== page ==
India is poised to become the world’s most populous nation in a few years, surpassing China (which is witnessing a steady drop in birth rates recently). The agricultural sector in India only accounts for 14% of its GDP but employs close to 50% of the country’s workforce and hence from a view of national income generation via employment, agriculture is very important. Currently, around 38% of total land surface is used for crop production and with degrading soil health and water scarcity, how do we ensure that we continue to feed and employ our burgeoning population?
‘Smart’ agriculture has an answer as we see a lot of technologies that are transforming industrial agriculture across the world. These new technologies leverage how human brain thinks, how humans learn, make decisions, and work while solving a problem, with intelligent software and systems that are fed with training data and these intelligent devices provide us with desired output for every valid input, just like the human brain. Artificial Intelligence (AI) is the science behind making intelligent machines and its use in industrial farming has transformed today’s agriculture systems to a new level all together.
How do these robots work and where?
Agriculture uses more than 70% of all global fresh water supplies, and yet 4 billion people live in global regions with water scarcity. By 2050, majority of world’s population will live in urban areas, and hence there is a need to lessen the burden on farmers, automate several agri-processes and provide farmers with comparatively easy and efficient farming methods. In India, weather plays a key role in agriculture, with short periods of drought and flooding combined with its unpredictability making it extremely hard to optimize water usage for irrigation.
This is where the robots come in.
Field robots are already being deployed to help farmers measure, map, and optimize water and irrigation use. Likewise, robots that use precision technologies to apply fertilizers and pesticides, automatic crop monitoring via drones, smart agricultural equipment are here to help that are backed by Artificial Intelligence (AI).
Weeds are the strongest competitors for water, they grow tall and block light for regular plants and it is estimated that India loses agricultural produce that is more than the government’s annual budgetary allocation for agriculture due to weeds . So, to remove weeds from fields is the greatest priority in farming. The table below shows a summary of agri-applications that benefit from robots, use AI algorithms for crops such as Rice, Sugarcane, Cotton etc.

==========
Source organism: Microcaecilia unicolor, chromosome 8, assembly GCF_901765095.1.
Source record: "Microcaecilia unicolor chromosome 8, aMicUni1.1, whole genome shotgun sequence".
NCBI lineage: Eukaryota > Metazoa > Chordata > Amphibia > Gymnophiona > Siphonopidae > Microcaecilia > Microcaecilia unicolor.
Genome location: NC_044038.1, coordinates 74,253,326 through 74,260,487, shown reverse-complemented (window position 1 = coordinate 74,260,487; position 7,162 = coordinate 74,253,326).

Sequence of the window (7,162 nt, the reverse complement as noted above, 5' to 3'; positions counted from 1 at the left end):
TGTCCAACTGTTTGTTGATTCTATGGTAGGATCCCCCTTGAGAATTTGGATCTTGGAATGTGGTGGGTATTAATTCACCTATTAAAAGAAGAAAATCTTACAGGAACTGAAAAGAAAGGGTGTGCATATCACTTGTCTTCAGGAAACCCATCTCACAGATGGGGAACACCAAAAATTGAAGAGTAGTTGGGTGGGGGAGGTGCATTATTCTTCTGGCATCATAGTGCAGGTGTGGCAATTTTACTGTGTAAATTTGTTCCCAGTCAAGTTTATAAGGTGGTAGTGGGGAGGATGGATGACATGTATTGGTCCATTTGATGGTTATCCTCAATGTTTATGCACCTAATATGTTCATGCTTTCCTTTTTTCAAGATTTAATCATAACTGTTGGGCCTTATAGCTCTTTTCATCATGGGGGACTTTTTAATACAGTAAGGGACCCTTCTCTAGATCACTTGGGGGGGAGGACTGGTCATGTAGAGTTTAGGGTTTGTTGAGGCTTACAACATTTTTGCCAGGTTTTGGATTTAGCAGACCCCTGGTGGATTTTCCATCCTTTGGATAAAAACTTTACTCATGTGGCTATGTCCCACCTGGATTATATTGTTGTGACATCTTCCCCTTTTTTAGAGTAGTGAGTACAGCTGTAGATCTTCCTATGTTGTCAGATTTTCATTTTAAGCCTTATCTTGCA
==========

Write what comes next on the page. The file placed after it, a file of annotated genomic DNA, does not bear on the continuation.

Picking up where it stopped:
Drones in agriculture:
In precision agriculture, drones are a boon to farmers to see things that are not in the noticeable range. Drones are being implemented for irrigation equipment and crop health monitoring, weed identification, herd and wildlife monitoring, and disaster management to name a few. Equipped with sensors and micro-controllers, these un-manned vehicles have been extremely popular as substance sprayers with high precision. Read this scenario where manual spraying of fertilizers and pesticides in an acre of land takes 150 liters of water and when farmers use drones, the same job can be done with just with 10 liters of water.
Vertical farms can be installed in densely populated areas with minimal water consumption (up to 95% less water than traditional farming) providing year-long fresh and healthy food to millions of people. These farms are setup in a closed environment and use smart sensors to monitor temperature, CO2,oxygen,lighting, humidity, pest control etc. utilizing cameras, thermal imaging and AI technologies and have been highly effective in growing leafy greens, herbs, vegetables such as tomatoes, melons, sweet corn, peppers, cucumbers to name a few.
India is one of the most promising markets for vertical farming with a 29% growth rate and an increasing demand for organic products resulting in more companies and startups entering the vertical farming market each year.
Feasibility in Indian environment:
India has embraced robotics and Artificial Intelligence (AI) as solutions to several practical problems that are facing farmers today. Given the acute water shortage, risks associated with climate change and the good reason that new technologies would also help attract skilled workers and graduates to the sector, agriculture in India is being re-vamped.
But precision agriculture and robot-aided operations are happening in smaller farms. Prohibitive costs and limited real-world data that prove these methods work in large scale agriculture are main challenges. When farmers realize they can make more profit through more sustainable techniques and leveraging AI based tools would help reduce fertilizer and herbicide costs while improving the quality of land, keeping yield up, then adoption of these methods will increase exponentially. Government policies will boost adoption of AI technologies, but an increased demand from consumers like us for more sustainably produced agricultural products will drive farmers to embed latest technology in their daily work.